You also commented that your genset needed a trickle-charge and that you were contemplating solar for this. Doesn't your genset have a small alternator already in place for charging the genset start battery? Why would it need more than this? A dedicated genset start battery is likely to be fully recharged by the genset alt about 4 minutes after starting.
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Old 11-18-2014, 01:44 PM   #14
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I think what you have is absolutely fine and I would not complicate it at this stage with a separate House bank...UNLESS you have cranking needs over and above propulsion engine starting: for example, do you have an electric bow thruster? In that event, a case could be made for a separate cranking/start bank using a different battery technology. But otherwise, I like you set-up.
You also commented that your genset needed a trickle-charge and that you were contemplating solar for this. Doesn't your genset have a small alternator already in place for charging the genset start battery? Why would it need more than this? A dedicated genset start battery is likely to be fully recharged by the genset alt about 4 minutes after starting.
No bow thruster. There is an electric windlass, but as someone noted above, that's never used unless the main engines are already running, so no fear of it robbing me of starting power.

The genset does have its own alternator to charge its starting battery. The trickle charger is because the boat sits in the marina for long stretches w/o the genset running - it would keep that battery fully charged all the time. Overkill?
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Old 11-18-2014, 01:48 PM   #15
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To answer your question about the cutoff voltage what type of loads (current/wattage and type) are you running off of the inverter.
The fridge and freezer run off the inverter, but they don't seem to take much power. (They're old and I can't find actual load info about them, unfortunately.) There are two outlets that run off the inverter, but those aren't used much at all. Except first thing in the morning, to make coffee. I know the wattage of a coffee maker is high, but I don't THINK the overall draw on the batteries is all that much, since it runs for only about 10 minutes before the coffee is made and only the warmer is running.

So... what's a general range for a safe low voltage level before the inverter automatically stops drawing power from the batteries? Is the factory setting of 10.5V OK, with my battery bank? (About 830 Ah capacity.)
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Old 11-18-2014, 02:41 PM   #16
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That should certainly handle the surge current of the fridge compressors and the load of the coffee maker. If you wanted to be safe you could change it to 10.75 or so but if you go with a separate start battery then the 10.5 would be fine. You might want to do a test with the fridge and freezer compressors running and the coffee maker running and see what it drops your voltage to. That way you would know what approximate voltage your battery would be without those loads in case you decide to not do a separate start battery.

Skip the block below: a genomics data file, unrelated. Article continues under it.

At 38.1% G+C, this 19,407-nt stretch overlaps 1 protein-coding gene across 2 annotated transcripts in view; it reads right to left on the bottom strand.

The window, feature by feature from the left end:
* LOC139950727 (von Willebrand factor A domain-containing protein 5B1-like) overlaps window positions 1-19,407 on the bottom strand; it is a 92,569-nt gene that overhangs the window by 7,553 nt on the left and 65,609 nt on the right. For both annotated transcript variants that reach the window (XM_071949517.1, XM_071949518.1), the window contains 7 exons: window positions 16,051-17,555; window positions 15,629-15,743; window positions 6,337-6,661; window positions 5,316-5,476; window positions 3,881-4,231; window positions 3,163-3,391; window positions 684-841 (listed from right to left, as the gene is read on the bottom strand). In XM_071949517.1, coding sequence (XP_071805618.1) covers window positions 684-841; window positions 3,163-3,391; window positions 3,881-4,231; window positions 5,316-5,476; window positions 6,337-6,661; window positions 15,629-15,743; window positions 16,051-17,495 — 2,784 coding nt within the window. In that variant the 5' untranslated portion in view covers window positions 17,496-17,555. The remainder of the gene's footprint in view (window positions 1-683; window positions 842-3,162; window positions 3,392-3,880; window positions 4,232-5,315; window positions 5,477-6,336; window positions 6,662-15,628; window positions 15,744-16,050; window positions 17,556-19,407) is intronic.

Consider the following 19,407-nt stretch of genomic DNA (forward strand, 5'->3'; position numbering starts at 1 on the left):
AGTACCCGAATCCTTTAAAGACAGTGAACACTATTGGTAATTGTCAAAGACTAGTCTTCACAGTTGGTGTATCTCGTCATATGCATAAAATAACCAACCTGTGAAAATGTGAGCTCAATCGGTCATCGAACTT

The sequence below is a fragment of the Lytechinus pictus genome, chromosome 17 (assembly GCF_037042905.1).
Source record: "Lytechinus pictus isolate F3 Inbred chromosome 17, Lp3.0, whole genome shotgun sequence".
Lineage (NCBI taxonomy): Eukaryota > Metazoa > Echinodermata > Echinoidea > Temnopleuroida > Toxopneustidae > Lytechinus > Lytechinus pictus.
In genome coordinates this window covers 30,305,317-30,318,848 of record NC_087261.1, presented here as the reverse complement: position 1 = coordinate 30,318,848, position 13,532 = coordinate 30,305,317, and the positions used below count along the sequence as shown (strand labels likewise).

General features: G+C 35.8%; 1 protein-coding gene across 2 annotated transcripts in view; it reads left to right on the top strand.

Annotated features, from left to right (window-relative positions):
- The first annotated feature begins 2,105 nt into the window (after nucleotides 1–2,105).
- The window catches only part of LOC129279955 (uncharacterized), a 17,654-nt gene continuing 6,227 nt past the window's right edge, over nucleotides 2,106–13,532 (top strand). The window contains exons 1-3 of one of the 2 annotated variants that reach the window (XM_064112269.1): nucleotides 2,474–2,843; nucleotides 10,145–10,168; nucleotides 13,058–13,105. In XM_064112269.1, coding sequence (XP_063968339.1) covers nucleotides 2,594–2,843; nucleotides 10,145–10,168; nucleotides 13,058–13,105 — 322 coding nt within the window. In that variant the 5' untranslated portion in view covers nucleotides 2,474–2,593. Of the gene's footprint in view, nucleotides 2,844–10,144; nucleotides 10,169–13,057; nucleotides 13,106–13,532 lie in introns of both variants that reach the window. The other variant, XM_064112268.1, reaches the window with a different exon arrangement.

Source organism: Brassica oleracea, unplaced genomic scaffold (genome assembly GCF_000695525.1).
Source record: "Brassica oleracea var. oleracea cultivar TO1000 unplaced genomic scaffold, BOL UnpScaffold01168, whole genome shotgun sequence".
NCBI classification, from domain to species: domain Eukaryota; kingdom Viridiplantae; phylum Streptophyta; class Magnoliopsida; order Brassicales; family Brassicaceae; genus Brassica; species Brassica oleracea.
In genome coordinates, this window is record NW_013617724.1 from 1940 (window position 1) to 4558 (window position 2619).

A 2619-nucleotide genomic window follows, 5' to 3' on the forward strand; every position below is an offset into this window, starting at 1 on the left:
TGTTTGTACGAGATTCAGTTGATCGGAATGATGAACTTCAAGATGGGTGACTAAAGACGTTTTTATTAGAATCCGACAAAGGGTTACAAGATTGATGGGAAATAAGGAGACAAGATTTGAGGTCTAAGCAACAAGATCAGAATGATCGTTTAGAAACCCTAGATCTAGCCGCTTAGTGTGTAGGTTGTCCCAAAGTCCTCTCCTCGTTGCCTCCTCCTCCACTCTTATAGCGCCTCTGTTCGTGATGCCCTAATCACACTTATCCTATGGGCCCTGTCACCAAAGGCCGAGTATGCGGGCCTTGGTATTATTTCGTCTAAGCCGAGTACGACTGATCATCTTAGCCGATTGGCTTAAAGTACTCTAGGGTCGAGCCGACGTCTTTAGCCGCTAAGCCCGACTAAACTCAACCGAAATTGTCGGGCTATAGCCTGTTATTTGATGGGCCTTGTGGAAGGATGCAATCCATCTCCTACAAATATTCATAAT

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Old 11-18-2014, 02:58 PM   #17
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Try a dockside experiment. Disconnect shore power and run things on inverter like you would on the hook. Let batts run down til inverter shuts down. Try a start on the engines.
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Old 11-18-2014, 03:14 PM   #18
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The genset does have its own alternator to charge its starting battery. The trickle charger is because the boat sits in the marina for long stretches w/o the genset running - it would keep that battery fully charged all the time. Overkill?

There is no stand-by draw by the generator, so assuming you return to the dock with the genset battery fully charged, no problem leaving it just sit, even for extended periods (like a month or 2).
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Old 11-18-2014, 03:15 PM   #19
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I assume that this discussion is aimed at lead acid batteries, can anyone confirm if the discharge percentages etc are the same for AGM batteries? As I have just replaced my old lead acids with AGM's it would be good to know
I have all AGM's and as far as I know the 50% rule applies to them too.
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Old 11-18-2014, 03:20 PM   #20
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The
So... what's a general range for a safe low voltage level before the inverter automatically stops drawing power from the batteries? Is the factory setting of 10.5V OK, with my battery bank? (About 830 Ah capacity.)
I am not familiar with your Magnum inverter/charger, but MasterVolt & Victron models -- & I suspect most others -- are pre-configured to disconnect their inverter circuitry when V drops below a certain point: I think on my set-up, this is 12.0V....but that point is programmable by you. I would have thought 10.5V is much too low...there is something clearly wrong with the battery bank if inverter loads draw the V down to that level and you want to cut out well before that. Do you leave the inverter circuits on when you are dockside and on shorepower and away from the boat...or can/do you switch to 'charger only' mode? (I do. And I have the same house bank size as you do.)